Nasty Letters To Crooked Politicians

As we enter a new era of politics, we hope to see that Obama has the courage to fight the policies that Progressives hate. Will he have the fortitude to turn the economic future of America to help the working man? Or will he turn out to be just a pawn of big money, as he seems to be right now.

Thursday, December 13, 2007

There’s more to character than being charming
Gene Lyons

Posted on Wednesday, December 12, 2007

Pundits and TV anchor creatures love pronouncing about politicians ’
“character,” when all they’re really talking about is personality. Hence
glib, superficially charming candidates invariably win plaudits in the
reality-TV epics we call presidential elections. This year’s GOP Prince
Charming is former Arkansas Gov. Mike Huckabee. When it comes to
ingratiating himself, few surpass the one-time Baptist preacher. He’s
witty, he’s warm, and doggone it, people like him. Character consists of
something deeper. That’s why it’s important to know the truth about
Wayne DuMond, the serial rapist and murderer Huckabee freed from the
Arkansas penitentiary to kill again. Unfortunately, that’s the last
thing you’ll hear from the candidate himself.

DuMond was a cunning con-man, a predatory psychopath adept at playing
victim. A naïve and inexperienced Huckabee went for it, hook, line and
sinker. So did others for whom professional skepticism is supposed to be
a job requirement. In springing DuMond, the Arkansas Republican courted
praise from the Clinton hating right-wing press, whose responsibility
for the murder the ex-con committed after his release shouldn’t be

Here’s the backstory: in 1985, DuMond, a handyman with a long rap sheet,
kidnapped 17-year-old Forrest City, Ar., cheerleader Ashley Stevens and
raped her at knife point. DuMond’s trademark MO was cutting off his
victims’ brassieres with a hunting knife, vowing to murder them if they

Stevens not only reported the crime, she later recognized the newly
cleanshaven perp on the street, and agreed to testify.

While free on bond, DuMond was found castrated on the floor of their
remote mobile home by his children, an empty bottle of Jack Daniels
nearby and his own bloody footprints everywhere. DuMond’s blood alcohol
level was 2. 8, falling-down drunk. His wife asked police if he’d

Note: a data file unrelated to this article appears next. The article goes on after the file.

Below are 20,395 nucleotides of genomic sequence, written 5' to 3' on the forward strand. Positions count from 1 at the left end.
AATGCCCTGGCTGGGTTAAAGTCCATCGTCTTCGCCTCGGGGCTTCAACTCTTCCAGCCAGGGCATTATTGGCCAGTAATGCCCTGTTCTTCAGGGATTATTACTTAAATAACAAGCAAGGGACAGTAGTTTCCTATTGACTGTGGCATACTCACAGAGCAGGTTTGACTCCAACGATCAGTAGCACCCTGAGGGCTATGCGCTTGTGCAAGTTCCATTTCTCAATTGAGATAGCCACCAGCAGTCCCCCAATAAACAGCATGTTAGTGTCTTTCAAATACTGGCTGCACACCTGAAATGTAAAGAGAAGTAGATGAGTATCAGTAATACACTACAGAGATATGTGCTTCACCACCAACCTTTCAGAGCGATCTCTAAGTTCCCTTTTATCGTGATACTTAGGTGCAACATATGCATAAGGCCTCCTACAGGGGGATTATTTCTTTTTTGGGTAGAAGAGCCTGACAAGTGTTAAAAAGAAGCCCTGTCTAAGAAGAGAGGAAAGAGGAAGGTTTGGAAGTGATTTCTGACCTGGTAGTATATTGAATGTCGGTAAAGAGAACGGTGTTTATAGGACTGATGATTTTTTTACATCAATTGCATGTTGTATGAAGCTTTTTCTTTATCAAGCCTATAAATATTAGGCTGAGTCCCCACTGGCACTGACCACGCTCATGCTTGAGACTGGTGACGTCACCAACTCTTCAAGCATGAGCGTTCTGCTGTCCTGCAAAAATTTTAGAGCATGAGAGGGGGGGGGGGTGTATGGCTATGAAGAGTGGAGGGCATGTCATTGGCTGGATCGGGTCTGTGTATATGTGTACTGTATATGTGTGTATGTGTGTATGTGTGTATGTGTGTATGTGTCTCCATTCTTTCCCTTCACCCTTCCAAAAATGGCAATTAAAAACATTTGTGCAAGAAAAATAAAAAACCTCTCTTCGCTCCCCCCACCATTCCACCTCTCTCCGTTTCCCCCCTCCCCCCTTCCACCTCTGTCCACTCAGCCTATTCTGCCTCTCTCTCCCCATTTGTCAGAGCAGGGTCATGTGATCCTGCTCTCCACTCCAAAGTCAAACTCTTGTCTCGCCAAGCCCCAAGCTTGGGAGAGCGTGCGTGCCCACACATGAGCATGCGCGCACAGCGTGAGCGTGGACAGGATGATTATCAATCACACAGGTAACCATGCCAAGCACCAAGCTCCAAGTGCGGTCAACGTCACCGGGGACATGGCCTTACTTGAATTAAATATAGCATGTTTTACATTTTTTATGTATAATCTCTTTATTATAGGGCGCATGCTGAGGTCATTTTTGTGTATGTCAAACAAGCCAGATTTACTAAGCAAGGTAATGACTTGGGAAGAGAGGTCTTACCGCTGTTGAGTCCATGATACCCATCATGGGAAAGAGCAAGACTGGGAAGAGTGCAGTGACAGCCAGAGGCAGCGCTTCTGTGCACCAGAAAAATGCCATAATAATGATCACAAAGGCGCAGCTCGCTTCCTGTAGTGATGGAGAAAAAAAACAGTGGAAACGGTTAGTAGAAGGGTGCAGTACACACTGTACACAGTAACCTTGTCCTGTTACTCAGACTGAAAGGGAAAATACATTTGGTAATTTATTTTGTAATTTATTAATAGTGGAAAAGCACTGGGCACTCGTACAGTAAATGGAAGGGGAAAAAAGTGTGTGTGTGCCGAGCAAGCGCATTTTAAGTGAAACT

mutilated himself. Investigators suspected he had. It’s an uncommon, but
not unknown, sympathy ploy. No evidence of the masked intruders DuMond
claimed gelded him ever emerged.

Two things made the case notorious. In a touch of Arkansas gothic, the
St. Francis County Sheriff (who’d played no role in the rape
investigation ) exhibited DuMond’s testicles in a jar. Second, although
her identity wasn’t initially disclosed, young Stevens was a distant
cousin of then-Gov. Bill Clinton.

After Clinton became president, Du-Mond portrayed himself as an innocent
victim of the satanic “Clinton machine.” Soft-headed conspiracy
theorists who circulated “Clinton death lists” found the notion

New York Post columnist and “Current Affairs” correspondent Steve
Dunleavy churned out articles of near-hallucinatory inaccuracy
championing DuMond’s cause. He portrayed DuMond as a blameless Vietnam
vet with no criminal history. In fact, DuMond avoided prison in Oklahoma
by testifying against men tried and convicted of beating a man to death
with a claw hammer. He’d been convicted of second degree assault in
Oregon, and charged with but not tried for a previous rape in Arkansas.

Dunleavy claimed DNA evidence exonerated DuMond, but that a vengeful
Clinton prevented his release. Both were categorically false. No DNA
evidence existed; Clinton had recused.

DuMond became a right-wing cause célèbre. One Guy Reel wrote a book
entitled “Unequal Justice,” parroting the same bogus claims. Most
significantly, Jay Cole, a Fayetteville, Ar., Baptist pastor and pal of
Huckabee’s, bought into the delusion.

No sooner had Huckabee become governor after Kenneth Starr’s conviction
of his Democratic predecessor, Jim Guy Tucker, than Huckabee began
talking about commuting the presumptively innocent DuMond’s sentence. He
clearly expected to be congratulated. Instead, Prosecutor Fletcher Long
erupted. How could the governor even think of doing that without reading
the trial transcript ?

Abandoning her anonymity, Ashley Stevens invaded Huckabee’s personal
space: “This is how close I was to Wayne DuMond,” she said. “I will
never forget his face. And now I don’t want you ever to forget my face.”
Professed victims wrote agonized letters begging Huckabee to desist.

Today, Huckabee alibis that nobody could have predicted DuMond’s
Missouri crimes. Many people did. Even this column warned that: “Rape’s
not a crime of passion; it’s a crime of rage. Violent sex offenders,
innumerable case studies show, keep at it until something stops them. If
Huckabee doesn’t understand that, he’s got no business getting
involved.” Instead of backing off, Huckabee got tricky. He held an
improper closed-door meeting with the parole board, several of whom say
they’d felt pressured. Last week, Huckabee’s then-chief counsel, Olan
“Butch” Reeves, basically seconded their claims. After the board voted
to parole DuMond to Missouri, Huckabee wrote a “Dear Wayne” letter
stressing “my desire... that you be released from prison” —the
proverbial smoking gun he can’t now rationalize or whine away. Angry
Missouri cops say DuMond’s victim’s severed bra straps were like a
calling card. They found his DNA under her fingernails. Huckabee’s
latest book claims that DuMond died in prison before coming to trial. In
fact, he was convicted of murdering Carol Sue Shields on Nov. 12, 2003,
and at the time of his death was a leading suspect in the murder of a
second Missouri woman. You’d think Huckabee might have noticed.

–––––—Free-lance columnist Gene Lyons is a Little Rock author and
recipient of the National Magazine Award.


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